Food was a major focal point of my Italy experience - no surprise and no better place - with Florence being one of the highlights. A very affordable city if you know the right places, I ate out for most of my meals. One of the lunch spots I returned to over and over was a little sandwich shop, Salumeria Verdi or Pino's, aptly called after the owner. I ordered the Springtime off a recommendation by a friend and ordered the same sandwich each time, it was that good! Some people will say Pino's is overrated, but with fresh ingredients, welcoming staff (who also happen to be the owner and his family), and your average sandwich costing €4, you really can't go wrong. One of the most famous sandwich shops in Florence is arguably All'antico Viniao; with three locations across the city, this place draws both tourists and locals alike. I had heard that lines for a takeaway order typically stretch down the block, but figured how busy could the place possibly be on a Tuesday at two in the afternoon? The answer: BUSY. The line was not only down the block, but wrapped around the corner, with people waiting 45 minutes just to order. I decided to skip All'antico Viniao this trip and head over to Mercato Centrale. Located near the Leather Market, Mercato Centrale is a huge two-level open space building catering to food and produce stalls on the ground floor, and several more permanent restaurants on the upper-level. The first time I ate here, I found a small restaurant on the ground floor with an open seat at lunch time (rare). I don't remember the name and got a bit lost wandering around, but if you see a shop along the outskirts of the market with homemade lasagnas, crocchette di patate, and a variety of pastas featured under a glass buffet case next to the register, you've hit home. I order a piece of lasagna, a crocchette, and a glass of wine for €10 - a fantastic deal considering both the quality and quantity, as I struggled to finish the heaping portion put in front of me. I ventured upstairs my second time, where the restaurants are located along the outside walls and tables fill the middle, structured similarly to a cafeteria or food court. I ordered a Chianina beef cheeseburger from L'Hamburger di Chianina and was pleasantly surprised. Being an American, I'm very judgmental about only two things when abroad: hamburgers and Mexican cuisine. The burger itself was juicy and well-seasoned, while the sautéed onions and cheese complimented the burger nicely and would happily order it again. If you're looking for some late night grub and McDonald's doesn't sound as appetizing in Italy, look no further than Fo' Caccia la Notte, or affectionately dubbed Pizza Window by locals. With the restaurant located next to one of the city's more famous clubs, Fo' Caccia la Notte serves late night pizza whole or by the slice from - you guessed it - a large open window, into the early hours of the morning. Nothing better than a hot slice of greasy pizza to soak up all that alcohol! Finally, what Italy themed blog would be complete without mentioning the best place to get gelato?! For me, that place was Gelateria de Neri, conveniently located a couple blocks from the Uffizi Gallery and was the perfect pit stop on the way to explore Santo Spirito via the Ponte Vecchio. Brush up on your language skills and and try ordering in Italian: "Un gelato di caffè, per favore!"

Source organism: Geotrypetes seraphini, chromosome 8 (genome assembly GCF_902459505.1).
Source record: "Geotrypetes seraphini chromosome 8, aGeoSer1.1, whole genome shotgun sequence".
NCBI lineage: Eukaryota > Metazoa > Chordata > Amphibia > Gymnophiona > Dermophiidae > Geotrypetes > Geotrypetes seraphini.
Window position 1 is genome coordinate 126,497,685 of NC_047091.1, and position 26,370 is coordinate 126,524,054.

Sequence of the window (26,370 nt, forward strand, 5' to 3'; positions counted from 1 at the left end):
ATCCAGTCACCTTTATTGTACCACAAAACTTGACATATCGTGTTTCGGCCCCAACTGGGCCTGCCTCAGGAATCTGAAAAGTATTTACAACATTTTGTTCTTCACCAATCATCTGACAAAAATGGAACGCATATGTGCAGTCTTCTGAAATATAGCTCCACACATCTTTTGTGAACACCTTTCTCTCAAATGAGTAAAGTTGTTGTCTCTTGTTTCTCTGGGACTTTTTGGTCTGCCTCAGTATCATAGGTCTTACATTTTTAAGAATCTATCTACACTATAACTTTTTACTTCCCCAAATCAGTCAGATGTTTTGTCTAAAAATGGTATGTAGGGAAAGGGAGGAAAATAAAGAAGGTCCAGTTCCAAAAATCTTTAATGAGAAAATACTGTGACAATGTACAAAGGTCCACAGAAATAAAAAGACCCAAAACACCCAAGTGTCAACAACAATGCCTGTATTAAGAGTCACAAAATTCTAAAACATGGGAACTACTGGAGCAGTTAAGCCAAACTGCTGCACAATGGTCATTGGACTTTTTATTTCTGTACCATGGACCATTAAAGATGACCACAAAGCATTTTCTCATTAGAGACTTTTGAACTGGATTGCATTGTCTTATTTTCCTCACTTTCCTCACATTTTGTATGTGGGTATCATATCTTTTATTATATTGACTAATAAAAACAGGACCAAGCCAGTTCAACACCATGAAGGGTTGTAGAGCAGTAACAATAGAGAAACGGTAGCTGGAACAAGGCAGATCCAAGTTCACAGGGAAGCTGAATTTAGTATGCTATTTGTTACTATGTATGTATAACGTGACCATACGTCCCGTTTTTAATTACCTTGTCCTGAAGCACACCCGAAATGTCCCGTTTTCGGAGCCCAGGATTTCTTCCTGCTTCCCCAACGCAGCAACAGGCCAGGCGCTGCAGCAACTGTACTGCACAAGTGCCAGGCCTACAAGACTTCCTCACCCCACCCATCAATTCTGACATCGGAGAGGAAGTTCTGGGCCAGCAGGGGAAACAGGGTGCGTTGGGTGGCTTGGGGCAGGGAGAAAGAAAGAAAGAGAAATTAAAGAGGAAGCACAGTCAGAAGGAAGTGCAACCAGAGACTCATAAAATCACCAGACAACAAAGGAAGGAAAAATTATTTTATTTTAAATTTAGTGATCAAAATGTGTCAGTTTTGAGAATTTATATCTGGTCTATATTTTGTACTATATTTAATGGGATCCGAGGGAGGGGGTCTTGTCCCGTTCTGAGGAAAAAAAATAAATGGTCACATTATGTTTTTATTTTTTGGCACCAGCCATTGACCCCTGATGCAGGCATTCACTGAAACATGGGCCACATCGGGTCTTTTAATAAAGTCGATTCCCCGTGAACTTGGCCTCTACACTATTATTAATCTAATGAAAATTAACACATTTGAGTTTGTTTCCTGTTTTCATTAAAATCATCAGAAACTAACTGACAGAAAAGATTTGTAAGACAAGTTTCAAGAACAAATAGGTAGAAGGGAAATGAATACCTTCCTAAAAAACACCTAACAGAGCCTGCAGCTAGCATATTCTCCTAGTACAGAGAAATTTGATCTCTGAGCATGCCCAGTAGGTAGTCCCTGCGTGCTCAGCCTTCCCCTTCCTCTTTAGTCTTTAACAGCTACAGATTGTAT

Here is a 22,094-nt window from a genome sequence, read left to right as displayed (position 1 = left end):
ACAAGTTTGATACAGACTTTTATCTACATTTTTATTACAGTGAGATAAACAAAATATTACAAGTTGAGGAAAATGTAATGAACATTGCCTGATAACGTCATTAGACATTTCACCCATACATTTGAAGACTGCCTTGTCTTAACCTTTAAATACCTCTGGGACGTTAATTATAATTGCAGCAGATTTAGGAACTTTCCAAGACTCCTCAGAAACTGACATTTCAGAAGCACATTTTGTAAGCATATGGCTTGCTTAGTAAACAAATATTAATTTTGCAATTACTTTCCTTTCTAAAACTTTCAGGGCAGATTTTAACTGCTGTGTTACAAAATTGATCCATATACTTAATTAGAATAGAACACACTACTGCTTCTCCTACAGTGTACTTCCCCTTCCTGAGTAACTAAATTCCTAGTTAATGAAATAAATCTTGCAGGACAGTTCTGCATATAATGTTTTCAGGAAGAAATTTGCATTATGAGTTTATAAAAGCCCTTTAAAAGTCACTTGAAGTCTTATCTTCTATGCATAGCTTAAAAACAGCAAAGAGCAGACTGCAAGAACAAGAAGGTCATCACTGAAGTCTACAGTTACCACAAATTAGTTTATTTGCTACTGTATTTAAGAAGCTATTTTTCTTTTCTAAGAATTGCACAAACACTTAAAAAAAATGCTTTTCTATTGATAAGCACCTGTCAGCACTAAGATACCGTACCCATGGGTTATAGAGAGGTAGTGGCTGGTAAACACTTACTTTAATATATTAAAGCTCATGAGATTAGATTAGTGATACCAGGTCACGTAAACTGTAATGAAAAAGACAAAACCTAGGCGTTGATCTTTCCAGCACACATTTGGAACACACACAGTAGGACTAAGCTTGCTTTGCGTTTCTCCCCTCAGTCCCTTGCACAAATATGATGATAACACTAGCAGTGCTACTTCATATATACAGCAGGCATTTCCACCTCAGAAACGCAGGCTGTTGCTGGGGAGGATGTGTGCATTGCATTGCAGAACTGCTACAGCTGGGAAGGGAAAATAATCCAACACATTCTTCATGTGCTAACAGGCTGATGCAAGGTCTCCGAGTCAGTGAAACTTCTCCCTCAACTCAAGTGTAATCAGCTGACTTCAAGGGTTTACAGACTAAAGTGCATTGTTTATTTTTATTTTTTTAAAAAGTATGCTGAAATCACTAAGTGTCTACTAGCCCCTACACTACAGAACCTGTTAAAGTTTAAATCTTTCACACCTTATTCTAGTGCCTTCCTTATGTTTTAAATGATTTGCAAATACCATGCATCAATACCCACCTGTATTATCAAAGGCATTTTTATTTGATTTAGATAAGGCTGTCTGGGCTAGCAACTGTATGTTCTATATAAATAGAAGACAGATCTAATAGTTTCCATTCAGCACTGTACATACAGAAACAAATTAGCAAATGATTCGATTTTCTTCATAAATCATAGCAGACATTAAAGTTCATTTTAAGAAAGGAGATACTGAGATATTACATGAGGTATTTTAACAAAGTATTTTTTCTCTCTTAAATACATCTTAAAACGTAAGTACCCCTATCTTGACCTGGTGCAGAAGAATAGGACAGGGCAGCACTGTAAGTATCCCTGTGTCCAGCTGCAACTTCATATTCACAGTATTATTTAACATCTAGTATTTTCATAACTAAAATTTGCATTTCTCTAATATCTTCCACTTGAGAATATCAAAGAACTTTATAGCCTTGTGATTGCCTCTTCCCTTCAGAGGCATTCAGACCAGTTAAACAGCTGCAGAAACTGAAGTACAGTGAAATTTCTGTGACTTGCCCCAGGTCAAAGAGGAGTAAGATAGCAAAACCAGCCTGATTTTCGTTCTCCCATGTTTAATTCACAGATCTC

Celebrated as the birthplace of the Renaissance, Florence is an art lover's dream. Beyond the must see sights, I highly recommend taking an afternoon to just walk around the city and see what you find. Coffee is one of my guilty pleasures and as a city with a large student population, Florence has built quite the coffee culture featuring both traditional and modern cafés. While wandering around the city, you're guaranteed to find at least one on every block; check out my guide to coffee in Italy for my favorite cafés and how to order like a local. I spent several afternoons getting lost in the cobblestone streets that led me to the fascinating Basilica di Santa Croce, home to the most famous leather school of Florence and where illustrious Italians such as Michelangelo, Galileo, and Machiavelli are buried. While exploring the city, make sure to track down Il Porcellino, the bronze boar statue located in Il Mercato Nuovo, and rub his nose - this will traditionally bring good luck and guarantee a return to Florence. Free public wifi hotspots located around the city are also a wonderful Florentine feature I took advantage of many times, taking a moment to reorient myself and rest my feet while humming along to the latest Ed Sheeran single as a local man serenaded those in the piazza with his guitar. Florence left an imprint on my heart and I know I'll be returning to the city again, with a special promise from Il Porcellino.